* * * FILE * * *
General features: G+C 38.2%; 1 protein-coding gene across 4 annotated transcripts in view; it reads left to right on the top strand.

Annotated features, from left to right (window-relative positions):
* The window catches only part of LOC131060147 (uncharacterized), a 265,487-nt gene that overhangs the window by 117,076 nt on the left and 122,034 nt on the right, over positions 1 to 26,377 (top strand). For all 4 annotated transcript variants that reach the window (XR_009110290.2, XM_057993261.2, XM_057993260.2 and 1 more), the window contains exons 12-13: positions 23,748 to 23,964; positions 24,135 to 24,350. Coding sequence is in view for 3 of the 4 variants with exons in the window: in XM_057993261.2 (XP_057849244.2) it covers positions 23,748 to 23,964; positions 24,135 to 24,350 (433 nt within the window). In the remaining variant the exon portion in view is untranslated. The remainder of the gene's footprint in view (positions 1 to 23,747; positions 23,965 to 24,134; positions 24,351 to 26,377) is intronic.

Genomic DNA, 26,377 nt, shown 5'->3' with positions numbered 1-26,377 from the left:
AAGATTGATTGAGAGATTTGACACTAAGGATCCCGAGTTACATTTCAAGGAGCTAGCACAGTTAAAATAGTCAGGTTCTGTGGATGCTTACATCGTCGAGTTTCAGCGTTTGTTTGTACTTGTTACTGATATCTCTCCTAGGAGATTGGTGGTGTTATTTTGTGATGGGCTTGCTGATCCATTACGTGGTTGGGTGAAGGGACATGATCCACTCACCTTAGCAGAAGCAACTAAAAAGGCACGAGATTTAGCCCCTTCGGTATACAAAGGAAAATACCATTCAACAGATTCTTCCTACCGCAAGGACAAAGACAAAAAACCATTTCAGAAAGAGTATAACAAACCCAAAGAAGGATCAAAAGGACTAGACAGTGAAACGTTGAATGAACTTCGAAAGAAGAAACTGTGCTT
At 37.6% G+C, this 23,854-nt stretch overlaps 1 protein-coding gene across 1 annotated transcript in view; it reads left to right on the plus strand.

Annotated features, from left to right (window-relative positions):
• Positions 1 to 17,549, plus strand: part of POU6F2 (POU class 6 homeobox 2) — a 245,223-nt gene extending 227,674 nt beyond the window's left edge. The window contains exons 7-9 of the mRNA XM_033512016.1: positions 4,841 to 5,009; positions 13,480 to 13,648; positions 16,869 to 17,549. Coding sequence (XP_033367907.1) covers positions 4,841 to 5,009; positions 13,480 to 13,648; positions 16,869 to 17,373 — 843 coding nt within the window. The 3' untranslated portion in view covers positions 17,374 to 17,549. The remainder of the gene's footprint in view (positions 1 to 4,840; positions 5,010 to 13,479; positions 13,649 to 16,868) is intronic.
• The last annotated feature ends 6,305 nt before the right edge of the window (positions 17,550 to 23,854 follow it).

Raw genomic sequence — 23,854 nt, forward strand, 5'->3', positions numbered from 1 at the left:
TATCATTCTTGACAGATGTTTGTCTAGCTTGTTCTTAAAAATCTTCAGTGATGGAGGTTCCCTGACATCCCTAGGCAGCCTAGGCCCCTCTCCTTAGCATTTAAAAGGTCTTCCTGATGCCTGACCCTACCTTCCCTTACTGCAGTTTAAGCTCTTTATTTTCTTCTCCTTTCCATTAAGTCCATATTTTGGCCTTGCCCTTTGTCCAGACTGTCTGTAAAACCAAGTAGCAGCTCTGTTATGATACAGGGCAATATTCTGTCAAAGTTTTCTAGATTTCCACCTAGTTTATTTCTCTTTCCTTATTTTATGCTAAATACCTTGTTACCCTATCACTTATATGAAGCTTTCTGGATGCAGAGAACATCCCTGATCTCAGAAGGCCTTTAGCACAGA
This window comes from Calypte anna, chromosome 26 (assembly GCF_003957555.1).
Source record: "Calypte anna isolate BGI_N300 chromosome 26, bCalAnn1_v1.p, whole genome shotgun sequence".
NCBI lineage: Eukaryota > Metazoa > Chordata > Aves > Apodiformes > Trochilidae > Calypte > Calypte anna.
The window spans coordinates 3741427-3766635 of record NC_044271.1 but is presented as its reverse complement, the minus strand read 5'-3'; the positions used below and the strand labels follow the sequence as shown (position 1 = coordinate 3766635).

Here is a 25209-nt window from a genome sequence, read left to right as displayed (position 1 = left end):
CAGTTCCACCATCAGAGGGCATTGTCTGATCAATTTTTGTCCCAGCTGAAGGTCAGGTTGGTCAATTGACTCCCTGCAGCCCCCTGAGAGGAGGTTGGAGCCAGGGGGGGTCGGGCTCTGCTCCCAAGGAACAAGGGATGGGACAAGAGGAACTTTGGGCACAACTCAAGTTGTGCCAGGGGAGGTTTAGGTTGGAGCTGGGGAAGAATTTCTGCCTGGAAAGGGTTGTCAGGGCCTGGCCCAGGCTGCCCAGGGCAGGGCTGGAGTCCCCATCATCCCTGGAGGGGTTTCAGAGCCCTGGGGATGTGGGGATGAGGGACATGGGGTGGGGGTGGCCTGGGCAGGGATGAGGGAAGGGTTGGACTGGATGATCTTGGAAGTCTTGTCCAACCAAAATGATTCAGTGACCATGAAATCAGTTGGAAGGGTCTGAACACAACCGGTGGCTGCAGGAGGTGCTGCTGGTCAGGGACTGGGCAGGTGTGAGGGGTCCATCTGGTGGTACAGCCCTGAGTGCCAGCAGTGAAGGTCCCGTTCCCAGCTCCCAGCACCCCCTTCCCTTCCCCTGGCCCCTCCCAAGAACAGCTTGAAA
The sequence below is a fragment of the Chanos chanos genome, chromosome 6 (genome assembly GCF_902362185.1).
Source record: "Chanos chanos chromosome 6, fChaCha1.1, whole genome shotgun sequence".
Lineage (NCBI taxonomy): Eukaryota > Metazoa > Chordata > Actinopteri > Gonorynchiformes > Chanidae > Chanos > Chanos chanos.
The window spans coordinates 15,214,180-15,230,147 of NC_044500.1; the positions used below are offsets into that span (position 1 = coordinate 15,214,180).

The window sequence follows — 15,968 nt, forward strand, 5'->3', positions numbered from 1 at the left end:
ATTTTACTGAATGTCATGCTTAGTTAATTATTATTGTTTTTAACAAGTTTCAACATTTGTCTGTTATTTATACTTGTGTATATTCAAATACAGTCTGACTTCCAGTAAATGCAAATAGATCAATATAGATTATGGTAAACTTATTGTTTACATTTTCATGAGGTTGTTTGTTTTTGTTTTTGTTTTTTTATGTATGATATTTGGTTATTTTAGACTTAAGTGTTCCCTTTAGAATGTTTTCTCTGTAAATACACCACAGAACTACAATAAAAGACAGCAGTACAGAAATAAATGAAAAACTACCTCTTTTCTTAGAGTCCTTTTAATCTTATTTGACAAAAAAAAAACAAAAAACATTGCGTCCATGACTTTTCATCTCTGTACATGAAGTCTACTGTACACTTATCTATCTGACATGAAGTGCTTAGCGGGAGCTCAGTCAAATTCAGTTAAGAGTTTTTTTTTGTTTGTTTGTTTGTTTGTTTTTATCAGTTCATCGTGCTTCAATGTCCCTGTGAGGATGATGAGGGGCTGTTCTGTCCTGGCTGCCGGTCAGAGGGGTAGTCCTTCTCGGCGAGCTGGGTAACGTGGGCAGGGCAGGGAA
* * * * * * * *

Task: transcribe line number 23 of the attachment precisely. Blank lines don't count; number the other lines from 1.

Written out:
ATTTTACTGAATGTCATGCTTAGTTAATTATTATTGTTTTTAACAAGTTTCAACATTTGTCTGTTATTTATACTTGTGTATATTCAAATACAGTCTGACTTCCAGTAAATGCAAATAGATCAATATAGATTATGGTAAACTTATTGTTTACATTTTCATGAGGTTGTTTGTTTTTGTTTTTGTTTTTTTATGTATGATATTTGGTTATTTTAGACTTAAGTGTTCCCTTTAGAATGTTTTCTCTGTAAATACACCACAGAACTACAATAAAAGACAGCAGTACAGAAATAAATGAAAAACTACCTCTTTTCTTAGAGTCCTTTTAATCTTATTTGACAAAAAAAAAACAAAAAACATTGCGTCCATGACTTTTCATCTCTGTACATGAAGTCTACTGTACACTTATCTATCTGACATGAAGTGCTTAGCGGGAGCTCAGTCAAATTCAGTTAAGAGTTTTTTTTTGTTTGTTTGTTTGTTTGTTTTTATCAGTTCATCGTGCTTCAATGTCCCTGTGAGGATGATGAGGGGCTGTTCTGTCCTGGCTGCCGGTCAGAGGGGTAGTCCTTCTCGGCGAGCTGGGTAACGTGGGCAGGGCAGGGAA